Of course the big questions would then be “how cheesed off will the big booksellers be by this stunt?” and “will they do something about it?”

  5. Torsten Adair Says:

    From the press release, both editions are Direct Market only.

    Borders, B&N, etc. get Marvel titles from Diamond BOOK Distributors, not Diamond COMICS.

    Marvel produced the exclusive Masterwork volumes with B&N years ago, as well as that massive 6-volume Ultimate Spider-Man hardcover. We also had an exclusive cover of The Dark Tower.

    As a comics retailer, I’d be more concerned about the online retailers with Diamond Comics accounts. The King fan looking for this title will go online, and find it 20-30% off.

    If memory serves, B&N got copies of Marvel Zombies a few months after the DM did. Same with the MAD Archives. And when we did get Lost Girls, it was two months later, and it was the third printing. (No criticism for Top Shelf, as it was a big risk, and needed the Direct Market to pay the printer.)

    The big box retailers won’t be that cheesed off about it. We’ll just continue to sell other titles.

    How will Diamond keep copies away from the trade market? The same way they keep those DM-only Watchmen trade paperbacks away.

  6. Johanna Says:

    Diamond has two names, but the two companies aren’t all that separate. Plus, the stores that carry periodical comics (as some Borders, B&N, etc. do) have to order from Diamond Comics, since they’re the exclusive vendor for Marvel and DC et. al.

    Good point on the exclusive bookstore editions, I’d forgotten about those, thanks. And an excellent reminder about the different retailer moods — some direct market retailers take things personally, while some bookstore retailers just make the best of selling what sells.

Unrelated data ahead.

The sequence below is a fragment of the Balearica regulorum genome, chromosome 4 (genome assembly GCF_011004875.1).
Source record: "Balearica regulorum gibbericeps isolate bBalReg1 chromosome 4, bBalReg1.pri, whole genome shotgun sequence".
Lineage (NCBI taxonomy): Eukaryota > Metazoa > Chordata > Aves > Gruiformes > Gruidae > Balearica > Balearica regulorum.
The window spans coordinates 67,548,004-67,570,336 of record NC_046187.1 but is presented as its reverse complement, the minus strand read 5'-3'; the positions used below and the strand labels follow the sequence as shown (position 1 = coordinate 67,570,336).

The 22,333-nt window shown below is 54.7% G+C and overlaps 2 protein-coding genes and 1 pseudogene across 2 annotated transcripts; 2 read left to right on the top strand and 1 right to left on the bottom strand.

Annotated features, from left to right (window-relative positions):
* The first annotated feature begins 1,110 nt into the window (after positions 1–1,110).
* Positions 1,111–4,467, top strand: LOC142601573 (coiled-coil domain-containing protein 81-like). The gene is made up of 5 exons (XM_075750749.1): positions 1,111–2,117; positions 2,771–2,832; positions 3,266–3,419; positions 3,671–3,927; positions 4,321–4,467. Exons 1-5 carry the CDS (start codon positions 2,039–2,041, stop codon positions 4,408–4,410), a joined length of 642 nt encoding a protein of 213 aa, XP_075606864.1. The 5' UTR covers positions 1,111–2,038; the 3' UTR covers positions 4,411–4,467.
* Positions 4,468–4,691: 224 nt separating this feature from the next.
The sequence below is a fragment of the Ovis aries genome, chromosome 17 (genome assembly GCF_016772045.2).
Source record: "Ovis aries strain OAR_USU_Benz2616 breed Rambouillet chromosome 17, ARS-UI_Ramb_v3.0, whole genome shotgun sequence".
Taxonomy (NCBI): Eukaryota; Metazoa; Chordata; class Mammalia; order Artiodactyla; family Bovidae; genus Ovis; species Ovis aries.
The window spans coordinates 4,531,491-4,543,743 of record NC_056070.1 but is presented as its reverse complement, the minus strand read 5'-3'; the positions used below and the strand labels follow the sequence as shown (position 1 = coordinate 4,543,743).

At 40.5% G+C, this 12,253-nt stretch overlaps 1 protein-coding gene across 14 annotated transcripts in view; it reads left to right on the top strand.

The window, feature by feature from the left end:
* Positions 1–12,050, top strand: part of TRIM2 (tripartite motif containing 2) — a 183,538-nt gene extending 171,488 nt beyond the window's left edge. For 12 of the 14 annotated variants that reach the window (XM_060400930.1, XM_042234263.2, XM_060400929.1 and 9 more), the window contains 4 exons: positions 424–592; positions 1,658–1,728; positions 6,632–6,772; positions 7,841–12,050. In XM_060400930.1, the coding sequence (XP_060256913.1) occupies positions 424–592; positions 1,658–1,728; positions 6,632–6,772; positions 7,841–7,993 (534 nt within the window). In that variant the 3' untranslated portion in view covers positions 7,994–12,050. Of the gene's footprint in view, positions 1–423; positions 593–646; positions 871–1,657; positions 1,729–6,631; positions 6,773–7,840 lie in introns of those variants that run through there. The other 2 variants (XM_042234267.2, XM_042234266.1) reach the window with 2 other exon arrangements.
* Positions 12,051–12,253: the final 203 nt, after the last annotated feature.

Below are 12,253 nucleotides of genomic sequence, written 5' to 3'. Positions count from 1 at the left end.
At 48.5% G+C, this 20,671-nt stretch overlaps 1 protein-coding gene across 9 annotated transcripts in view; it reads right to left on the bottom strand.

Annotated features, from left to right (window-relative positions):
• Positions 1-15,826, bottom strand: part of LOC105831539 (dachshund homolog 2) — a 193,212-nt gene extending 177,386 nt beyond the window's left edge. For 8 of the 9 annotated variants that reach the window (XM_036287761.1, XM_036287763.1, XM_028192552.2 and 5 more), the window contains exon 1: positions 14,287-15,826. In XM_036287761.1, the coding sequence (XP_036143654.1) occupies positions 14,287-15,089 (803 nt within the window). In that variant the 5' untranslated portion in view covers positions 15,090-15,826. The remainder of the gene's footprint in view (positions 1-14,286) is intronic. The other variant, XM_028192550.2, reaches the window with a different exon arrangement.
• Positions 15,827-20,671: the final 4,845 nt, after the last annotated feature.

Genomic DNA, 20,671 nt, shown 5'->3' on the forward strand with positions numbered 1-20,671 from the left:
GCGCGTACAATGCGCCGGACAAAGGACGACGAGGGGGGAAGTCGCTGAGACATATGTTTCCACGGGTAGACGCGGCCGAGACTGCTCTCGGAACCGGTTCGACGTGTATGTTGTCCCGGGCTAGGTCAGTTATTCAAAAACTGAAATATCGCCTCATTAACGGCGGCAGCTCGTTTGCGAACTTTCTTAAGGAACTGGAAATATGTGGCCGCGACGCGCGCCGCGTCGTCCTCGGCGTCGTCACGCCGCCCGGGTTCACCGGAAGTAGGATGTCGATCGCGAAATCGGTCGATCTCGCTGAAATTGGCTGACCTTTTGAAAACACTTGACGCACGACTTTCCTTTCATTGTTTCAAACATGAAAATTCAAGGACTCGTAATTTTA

7. Tommy Raiko Says:

    “Plus, the stores that carry periodical comics (as some Borders, B&N, etc. do) have to order from Diamond Comics, since they’re the exclusive vendor for Marvel and DC et. al.”

    Even if those chain bookstores have occasionally sourced comics via Diamond Comic Distributors in the past, those that are carrying periodical comics are almost surely sourcing the majority of them through conventional magazine distributors–companies like Source Interlink or Anderson News or whomever else still exists in that business.

  8. Vid Says:

    Are there any real significant differences between a direct market tpb and one you buy from bookstores in general? I thought they were all the same more or less.

  9. Johanna Says:

    They are, unless the publisher purposefully does different editions. DC, for example, has done different covers for some books — the direct market one has characters, the bookstore one has a known author’s name in large letters.

    Tommy, are those distrib still carrying comics? I didn’t know.